Fish Monitoring, Sizing, and Detection Using Stereovision, Laser Technology, and Computer Vision

Fish Monitoring, Sizing, and Detection Using Stereovision, Laser Technology, and Computer Vision

Angel Jose Rico-Diaz, Alvaro Rodriguez, Jeronimo Puertas, Maria Bermudez
Copyright: © 2018 |Pages: 18
DOI: 10.4018/978-1-5225-5204-8.ch041
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Stereovision and laser techniques allow for getting knowledge about fish, mostly when they are combined with computer vision. This kind of techniques avoid to use traditional procedures such as direct observation, which are impractical or can affect the fish behavior, in task such as aquarium and fish farm management or fishway, like vertical slot fishway, evaluation. This chapter describes in a first stage, the use stereovision join with computer vision to fish monitoring and measure size of fishes. In the second part, using laser technology and computer vision to fish detection, especially in slot fishways. Vertical slot fishways are structures that are placed in rivers to allow fish to avoid obstacles such as dams, hydroelectric plants. Then, it shows a results section and finally authors' conclusions.
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1. Introduction

Inspection of the appearance or behavior of fishes can provide a variety of information regarding the fish species, including their health and development, and its relations with the ecosystem. In particular it can be used to provide early indications of health problems, estimating growth rates and predicting the optimal development stage for an eventual commercial exploitation.

Non invasive fish inspection is an important issue in fields related with fish studies; such as marine biology or oceanography, where it is common to maintain specimens of different fish species in closed and controlled ecosystems, which need to be managed.

Additionally, fish size inspection is a critical question in fish farming applications consisting of raising fish in tanks or enclosures, usually to be used in the food industry. In this applications, the optimum fish size and the parameters concerning fish growth have to be studied and monitored (Leon-Santana & Hernandez, 2008).

In rivers, fish passage structures (e.g., vertical slot fishways) allow fish to move upstream obstacles such as dams or weirs. Along the years, several researches have studied fishways and fish passage, including water flow features (Puertas, Pena, & Teijeiro, 2004; Tarrade, Texier, & David, 2008; Wu, Rajaratnam, & Katopodis, 1999), fish swimming abilities (Blake, 2004; Dewar & Graham, 1994) or fish behavior within them (Rodríguez et al., 2011).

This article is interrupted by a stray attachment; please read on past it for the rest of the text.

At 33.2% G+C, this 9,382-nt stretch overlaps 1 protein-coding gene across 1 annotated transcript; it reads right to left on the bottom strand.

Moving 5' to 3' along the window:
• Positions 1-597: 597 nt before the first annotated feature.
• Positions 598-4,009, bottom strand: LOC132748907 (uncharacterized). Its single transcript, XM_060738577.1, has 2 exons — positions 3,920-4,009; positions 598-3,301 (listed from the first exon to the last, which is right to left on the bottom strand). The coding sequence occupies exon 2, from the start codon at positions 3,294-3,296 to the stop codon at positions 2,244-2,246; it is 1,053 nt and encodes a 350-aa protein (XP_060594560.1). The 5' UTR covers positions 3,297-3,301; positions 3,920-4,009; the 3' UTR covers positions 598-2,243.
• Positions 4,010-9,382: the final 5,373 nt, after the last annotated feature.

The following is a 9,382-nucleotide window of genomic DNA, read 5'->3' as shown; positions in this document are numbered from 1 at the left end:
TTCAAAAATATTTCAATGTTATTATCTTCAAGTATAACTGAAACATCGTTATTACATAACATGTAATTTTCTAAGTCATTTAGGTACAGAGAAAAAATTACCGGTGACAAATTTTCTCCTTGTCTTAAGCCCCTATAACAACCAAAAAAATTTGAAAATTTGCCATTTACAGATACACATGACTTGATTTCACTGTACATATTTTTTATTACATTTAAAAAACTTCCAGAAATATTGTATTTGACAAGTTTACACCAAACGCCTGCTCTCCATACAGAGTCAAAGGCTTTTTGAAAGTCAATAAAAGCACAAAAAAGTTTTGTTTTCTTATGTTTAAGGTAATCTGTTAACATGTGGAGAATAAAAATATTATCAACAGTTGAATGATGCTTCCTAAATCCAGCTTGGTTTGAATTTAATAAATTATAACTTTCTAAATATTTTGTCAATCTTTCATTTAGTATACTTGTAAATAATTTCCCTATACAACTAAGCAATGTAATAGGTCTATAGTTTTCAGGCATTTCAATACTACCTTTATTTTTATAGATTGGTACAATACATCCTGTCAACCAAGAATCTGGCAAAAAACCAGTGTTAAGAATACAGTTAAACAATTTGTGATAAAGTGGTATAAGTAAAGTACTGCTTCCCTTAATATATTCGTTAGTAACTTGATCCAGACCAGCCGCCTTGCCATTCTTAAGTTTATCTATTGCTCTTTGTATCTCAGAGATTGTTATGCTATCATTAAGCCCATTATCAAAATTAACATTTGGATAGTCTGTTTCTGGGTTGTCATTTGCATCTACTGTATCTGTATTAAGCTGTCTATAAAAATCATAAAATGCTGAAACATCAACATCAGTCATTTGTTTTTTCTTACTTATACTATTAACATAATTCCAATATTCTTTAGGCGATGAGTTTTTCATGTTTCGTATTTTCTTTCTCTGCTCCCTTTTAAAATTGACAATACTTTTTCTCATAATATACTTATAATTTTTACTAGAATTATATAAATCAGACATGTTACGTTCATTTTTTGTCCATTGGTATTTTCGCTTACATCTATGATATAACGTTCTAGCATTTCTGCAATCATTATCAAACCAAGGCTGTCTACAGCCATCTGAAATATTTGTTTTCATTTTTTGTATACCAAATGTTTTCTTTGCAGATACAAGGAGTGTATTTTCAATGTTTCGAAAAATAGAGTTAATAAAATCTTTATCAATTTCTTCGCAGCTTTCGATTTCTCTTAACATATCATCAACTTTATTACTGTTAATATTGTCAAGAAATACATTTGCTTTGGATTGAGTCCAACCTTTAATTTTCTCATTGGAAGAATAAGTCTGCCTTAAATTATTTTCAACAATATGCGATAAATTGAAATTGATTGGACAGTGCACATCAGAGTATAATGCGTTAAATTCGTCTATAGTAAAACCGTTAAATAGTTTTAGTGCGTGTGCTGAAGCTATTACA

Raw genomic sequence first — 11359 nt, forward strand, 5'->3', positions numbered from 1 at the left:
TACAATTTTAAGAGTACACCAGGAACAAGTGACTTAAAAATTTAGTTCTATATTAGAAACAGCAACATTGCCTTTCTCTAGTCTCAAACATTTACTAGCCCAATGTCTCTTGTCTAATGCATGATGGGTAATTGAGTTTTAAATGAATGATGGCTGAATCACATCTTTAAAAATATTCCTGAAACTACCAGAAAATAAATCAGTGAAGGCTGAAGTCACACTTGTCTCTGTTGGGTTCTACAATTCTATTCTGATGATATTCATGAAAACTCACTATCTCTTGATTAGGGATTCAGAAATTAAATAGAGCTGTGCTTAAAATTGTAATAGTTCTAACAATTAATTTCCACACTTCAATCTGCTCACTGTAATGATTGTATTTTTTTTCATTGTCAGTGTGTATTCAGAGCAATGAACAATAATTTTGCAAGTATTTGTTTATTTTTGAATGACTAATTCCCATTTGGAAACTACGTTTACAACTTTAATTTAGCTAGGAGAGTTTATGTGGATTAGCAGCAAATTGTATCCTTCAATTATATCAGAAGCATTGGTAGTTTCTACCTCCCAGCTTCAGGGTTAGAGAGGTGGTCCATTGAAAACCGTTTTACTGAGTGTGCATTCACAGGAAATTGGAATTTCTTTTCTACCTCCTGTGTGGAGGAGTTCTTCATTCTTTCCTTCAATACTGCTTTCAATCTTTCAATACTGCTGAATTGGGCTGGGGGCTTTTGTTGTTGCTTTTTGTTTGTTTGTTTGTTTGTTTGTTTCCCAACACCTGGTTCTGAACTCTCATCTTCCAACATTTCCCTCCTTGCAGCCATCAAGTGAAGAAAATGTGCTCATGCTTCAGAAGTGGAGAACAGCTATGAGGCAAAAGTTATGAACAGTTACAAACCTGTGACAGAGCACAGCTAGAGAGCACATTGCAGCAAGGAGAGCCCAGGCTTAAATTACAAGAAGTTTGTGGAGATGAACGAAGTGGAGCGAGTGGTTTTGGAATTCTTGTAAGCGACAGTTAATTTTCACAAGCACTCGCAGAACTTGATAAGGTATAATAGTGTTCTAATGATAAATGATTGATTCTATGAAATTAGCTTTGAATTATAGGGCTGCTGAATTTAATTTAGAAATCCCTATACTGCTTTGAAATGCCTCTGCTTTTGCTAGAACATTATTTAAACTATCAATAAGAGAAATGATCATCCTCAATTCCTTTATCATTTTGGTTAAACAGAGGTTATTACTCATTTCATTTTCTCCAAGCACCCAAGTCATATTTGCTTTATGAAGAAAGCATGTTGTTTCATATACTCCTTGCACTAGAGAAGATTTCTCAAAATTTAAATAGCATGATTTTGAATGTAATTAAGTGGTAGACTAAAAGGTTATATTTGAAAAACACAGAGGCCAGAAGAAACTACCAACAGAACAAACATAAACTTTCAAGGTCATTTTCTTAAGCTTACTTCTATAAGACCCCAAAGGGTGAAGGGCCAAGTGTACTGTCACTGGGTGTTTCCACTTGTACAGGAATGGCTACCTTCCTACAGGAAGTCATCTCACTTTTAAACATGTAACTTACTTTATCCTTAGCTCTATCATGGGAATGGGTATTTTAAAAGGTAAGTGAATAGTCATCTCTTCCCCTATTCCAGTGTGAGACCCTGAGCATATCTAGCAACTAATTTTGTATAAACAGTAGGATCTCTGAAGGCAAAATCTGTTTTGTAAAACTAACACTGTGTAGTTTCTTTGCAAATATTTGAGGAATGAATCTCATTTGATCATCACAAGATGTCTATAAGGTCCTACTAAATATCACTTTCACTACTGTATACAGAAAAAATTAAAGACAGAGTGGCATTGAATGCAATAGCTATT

In order to detect the fish, several techniques have been applied. One of them is the sonar, which detects submerged objects presence and situation through acoustic waves. From the sixties this technique has been used in applications to detect fish (Craig & Forbes, 1969) or study fish features (Ehrenberg, 1972). More recently, systems as the DIDSON (Dual-frequency identification sonar), have reduced the previous acoustic systems limitations, obtaining higher quality images, and favoring the development of new studies for fish detection and counting (Balk & Lindem, 2000; Belcher, Matsuyama, & Trimble, 2001; Han, Honda, Asada, & Shibata, 2009; Holmes, Cronkite, Enzenhofer, & Mulligan, 2006).

In other works techniques based on infrared laser have been used for fish detection (Mitra, Wang, & Banerjee, 2006). One of the most well-known fish counter, the Riverwatcher Fish Counter (Baumgartner et al., 2010), is based on this technique.

Finally, other authors have obtained promising results using submarine cameras combined with computer vision techniques (White, Svellingen, & Strachan, 2006; Boaz Zion, Alchanatis, Ostrovsky, Barki, & Karplus, 2007) or Artificial Neural Networks (ANN) (Storbeck & Daan, 2001). Computer Vision is a rapid, economic, consistent, objective, and non-destructive inspection technique which may constitute a more efficient alternative (Cappo, Harvey, Malcolm, & Speare, 2003). It has been already widely used in the agricultural and food industry, and its potential in this field has been analyzed in works such as (Brosnan & Sun, 2002; Costa, Scardi, Vitalini, & Cataudella, 2009).

Computer Vision techniques have also been applied with success in underwater scenarios and in fish related research. Early examples of these applications are the use of acoustic transmitters and a video camera for observing the behavior of various species (Armstrong, Bagley, & Priede, 1992). More recently, different computer vision techniques have been used to study fish swimming trajectories (Rodriguez, Bermudez, Rabuñal, & Puertas, 2015), classify fish species (B. Zion, Shklyar, & Karplus, 1999, 2000), fish sizing (Israeli & Kimmel, 1996; Petrell, Shi, Ward, Naiberg, & Savage, 1997) or monitoring fish behavior (Ruff, Marchant, & Frost, 1995).

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